Statistics research projects conducted by Hope College students have again won national recognition.

Teams of Hope students earned first place and honorable mention in the Fall 2018 Undergraduate Statistics Project Competition (USPROC) of the Consortium for the Advancement of Undergraduate Statistics Education (CAUSE) and the American Statistical Association (ASA). The awards, announced near the end of March for entries from the fall 2018 semester, are in the Introductory Statistics portion of the competition.

Sophomore Johanna Emmanuel of Wheaton, Illinois; junior Sophia Kleinheksel of Spring Lake; and junior Ian McNamara of Royal Oak won first place for “The Effect of Music on Memory Tasks.”  Junior Christopher Belica of Grosse Pointe Park; senior Kendall Collins-Riley of Chicago, Illinois; and sophomore Safia Hattab of Des Plaines, Illinois, received one of two honorable mentions for their project “The Effects of Positivity and Negativity on Response Length.”  Both teams pursued the projects during the fall 2018 Introductory Statistics class taught by Dr. Yew-Meng Koh, assistant professor of mathematics.

Hope students have earned recognition in the national competition multiple times through the years.  This past fall, Hope teams won first place and third place this past fall for projects completed during the spring 2018 semester.

The winning projects are featured on the CAUSE website and will be announced in the monthly Amstat News Journal published by the ASA.  As first-place winners, Emmanuel, Kleinheksel and McNamara may also be invited to give a virtual plenary talk during the Electronic Undergraduate Statistics Research Conference (eUSR).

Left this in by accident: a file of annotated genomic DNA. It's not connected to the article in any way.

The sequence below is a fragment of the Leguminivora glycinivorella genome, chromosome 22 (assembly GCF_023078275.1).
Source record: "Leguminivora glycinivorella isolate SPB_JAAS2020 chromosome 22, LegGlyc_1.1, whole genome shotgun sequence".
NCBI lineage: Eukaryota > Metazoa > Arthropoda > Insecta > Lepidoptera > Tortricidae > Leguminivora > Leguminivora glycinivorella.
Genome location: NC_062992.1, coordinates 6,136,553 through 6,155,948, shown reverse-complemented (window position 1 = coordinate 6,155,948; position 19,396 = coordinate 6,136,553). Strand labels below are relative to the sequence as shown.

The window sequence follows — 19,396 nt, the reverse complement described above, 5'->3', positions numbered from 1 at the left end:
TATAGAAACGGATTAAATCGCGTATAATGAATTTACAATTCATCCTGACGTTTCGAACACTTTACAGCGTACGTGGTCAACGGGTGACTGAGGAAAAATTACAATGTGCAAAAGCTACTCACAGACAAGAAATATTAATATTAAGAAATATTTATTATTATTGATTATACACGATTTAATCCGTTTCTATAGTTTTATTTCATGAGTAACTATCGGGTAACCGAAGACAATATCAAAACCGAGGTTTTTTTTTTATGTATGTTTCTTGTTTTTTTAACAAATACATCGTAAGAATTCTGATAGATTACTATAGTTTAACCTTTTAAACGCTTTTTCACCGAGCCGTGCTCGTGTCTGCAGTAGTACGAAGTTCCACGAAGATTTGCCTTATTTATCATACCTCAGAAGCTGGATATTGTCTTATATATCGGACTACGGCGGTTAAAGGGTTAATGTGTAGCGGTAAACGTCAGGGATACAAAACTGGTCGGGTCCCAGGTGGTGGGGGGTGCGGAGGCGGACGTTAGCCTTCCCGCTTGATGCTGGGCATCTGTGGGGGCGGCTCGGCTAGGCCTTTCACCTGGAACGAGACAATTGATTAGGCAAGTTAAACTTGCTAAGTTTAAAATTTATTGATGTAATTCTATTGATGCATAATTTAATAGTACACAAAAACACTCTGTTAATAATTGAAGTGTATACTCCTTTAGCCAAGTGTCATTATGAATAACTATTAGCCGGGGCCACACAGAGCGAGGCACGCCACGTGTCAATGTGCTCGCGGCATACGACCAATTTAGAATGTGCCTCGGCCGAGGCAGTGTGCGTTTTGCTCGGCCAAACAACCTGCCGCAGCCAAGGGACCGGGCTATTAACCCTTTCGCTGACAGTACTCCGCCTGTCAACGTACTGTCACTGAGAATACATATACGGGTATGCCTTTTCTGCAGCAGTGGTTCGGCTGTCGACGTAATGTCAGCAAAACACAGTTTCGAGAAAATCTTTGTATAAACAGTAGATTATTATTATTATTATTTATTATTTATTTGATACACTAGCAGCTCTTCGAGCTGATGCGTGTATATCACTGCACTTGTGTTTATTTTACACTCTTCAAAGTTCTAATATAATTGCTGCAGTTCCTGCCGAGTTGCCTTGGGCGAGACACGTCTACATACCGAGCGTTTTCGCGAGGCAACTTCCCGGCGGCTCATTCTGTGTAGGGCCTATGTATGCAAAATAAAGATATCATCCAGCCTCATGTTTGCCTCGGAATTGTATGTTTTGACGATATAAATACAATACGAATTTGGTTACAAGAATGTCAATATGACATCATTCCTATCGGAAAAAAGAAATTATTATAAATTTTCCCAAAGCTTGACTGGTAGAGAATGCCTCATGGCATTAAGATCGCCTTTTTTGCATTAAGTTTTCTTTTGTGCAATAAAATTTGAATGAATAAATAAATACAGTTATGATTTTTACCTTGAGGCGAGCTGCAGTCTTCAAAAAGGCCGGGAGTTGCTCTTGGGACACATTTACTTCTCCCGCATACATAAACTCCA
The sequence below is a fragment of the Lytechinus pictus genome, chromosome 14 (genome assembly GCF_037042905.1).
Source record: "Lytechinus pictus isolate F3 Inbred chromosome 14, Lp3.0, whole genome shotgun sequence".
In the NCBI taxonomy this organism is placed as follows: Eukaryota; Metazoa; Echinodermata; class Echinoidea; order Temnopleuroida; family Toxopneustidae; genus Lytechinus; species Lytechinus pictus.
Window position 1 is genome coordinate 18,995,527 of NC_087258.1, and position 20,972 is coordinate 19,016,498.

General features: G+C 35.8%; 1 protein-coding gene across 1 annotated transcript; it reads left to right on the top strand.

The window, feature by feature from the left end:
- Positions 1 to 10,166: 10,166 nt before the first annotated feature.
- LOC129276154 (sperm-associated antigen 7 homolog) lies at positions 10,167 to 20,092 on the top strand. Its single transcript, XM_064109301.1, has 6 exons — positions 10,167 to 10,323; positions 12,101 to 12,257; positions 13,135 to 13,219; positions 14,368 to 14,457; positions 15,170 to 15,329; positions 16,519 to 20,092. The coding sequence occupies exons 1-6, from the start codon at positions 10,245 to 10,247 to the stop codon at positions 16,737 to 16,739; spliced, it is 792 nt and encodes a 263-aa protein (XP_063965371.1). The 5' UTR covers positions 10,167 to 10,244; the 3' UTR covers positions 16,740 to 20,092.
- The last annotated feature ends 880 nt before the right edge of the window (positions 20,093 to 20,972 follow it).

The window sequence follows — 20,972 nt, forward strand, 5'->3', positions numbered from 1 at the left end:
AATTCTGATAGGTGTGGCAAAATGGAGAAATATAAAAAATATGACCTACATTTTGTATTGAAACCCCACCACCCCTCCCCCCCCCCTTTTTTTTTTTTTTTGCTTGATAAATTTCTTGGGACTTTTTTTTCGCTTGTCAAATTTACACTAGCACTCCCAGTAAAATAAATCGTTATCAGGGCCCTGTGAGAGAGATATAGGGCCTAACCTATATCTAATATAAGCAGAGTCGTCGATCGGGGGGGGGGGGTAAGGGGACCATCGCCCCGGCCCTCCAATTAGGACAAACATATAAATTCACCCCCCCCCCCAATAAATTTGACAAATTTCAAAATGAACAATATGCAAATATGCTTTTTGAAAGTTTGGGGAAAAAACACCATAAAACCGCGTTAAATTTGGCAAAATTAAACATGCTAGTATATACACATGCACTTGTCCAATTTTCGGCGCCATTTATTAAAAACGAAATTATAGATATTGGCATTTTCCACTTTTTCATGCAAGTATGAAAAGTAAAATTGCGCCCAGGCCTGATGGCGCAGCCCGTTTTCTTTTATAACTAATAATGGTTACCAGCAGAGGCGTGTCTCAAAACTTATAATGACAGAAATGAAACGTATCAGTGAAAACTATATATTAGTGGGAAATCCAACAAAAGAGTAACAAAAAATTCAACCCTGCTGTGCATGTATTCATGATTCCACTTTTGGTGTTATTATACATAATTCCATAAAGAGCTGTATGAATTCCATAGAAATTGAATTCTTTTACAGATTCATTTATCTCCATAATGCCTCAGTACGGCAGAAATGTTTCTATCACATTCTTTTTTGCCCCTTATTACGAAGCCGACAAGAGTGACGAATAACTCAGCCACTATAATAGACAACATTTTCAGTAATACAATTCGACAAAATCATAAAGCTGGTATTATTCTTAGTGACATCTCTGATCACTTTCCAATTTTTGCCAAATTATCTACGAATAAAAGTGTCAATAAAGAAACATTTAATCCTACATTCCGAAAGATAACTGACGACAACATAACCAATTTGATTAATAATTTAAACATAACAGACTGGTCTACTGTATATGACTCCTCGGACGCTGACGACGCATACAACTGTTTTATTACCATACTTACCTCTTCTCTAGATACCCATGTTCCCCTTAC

“The Effect of Music on Memory Tasks” explored whether or not listening to music with lyrics made more of a difference to memorization than listening to music without lyrics.  The team had 30 random students memorize as many random letters in order as possible in 30 seconds while listening to one of the two types of music.  The study found that, in general, students listening to music without lyrics memorized more of the chain of letters than those listening to music with lyrics.

 “The Effects of Positivity and Negativity on Response Length” had 50 random students write answers to pairs of related questions.  For some, the first question was phrased positively, and for others it was phrased negatively.  The researchers found that, in general, the participants wrote about the same amount for the first question regardless of how it was phrased.  They also found that while participants who first answered a negative question generally wrote less than those who had first answered a positive question, participants in both groups generally wrote less when answering the second question.

In addition to sharing the purpose and results of the experiments, the students’ reports described the methods they used and considered possibilities for follow-up or improvement.  For example, each report noted that the small sample sizes potentially limited the significance of the results.

End-of-semester group projects have been a part of the Introductory Statistics course at Hope for several years. The students develop their own projects, with the assignment including designing their experiment, collecting the data and reviewing relevant literature, as well as analyzing the data and drawing conclusions from it. The teams also make oral presentations regarding their research in addition to writing a paper about it.

CAUSE and the American Statistical Association organize USPROC to encourage the development of data analysis skills, to enhance presentation skills and to recognize outstanding work by undergraduate statistics students. In addition to the Undergraduate Statistics Class Project Competition for students in introductory and intermediate statistics courses, USPROC includes an Undergraduate Statistics Research Project Competition for undergraduates who have conducted research projects that are statistically related but are not based on a statistics course.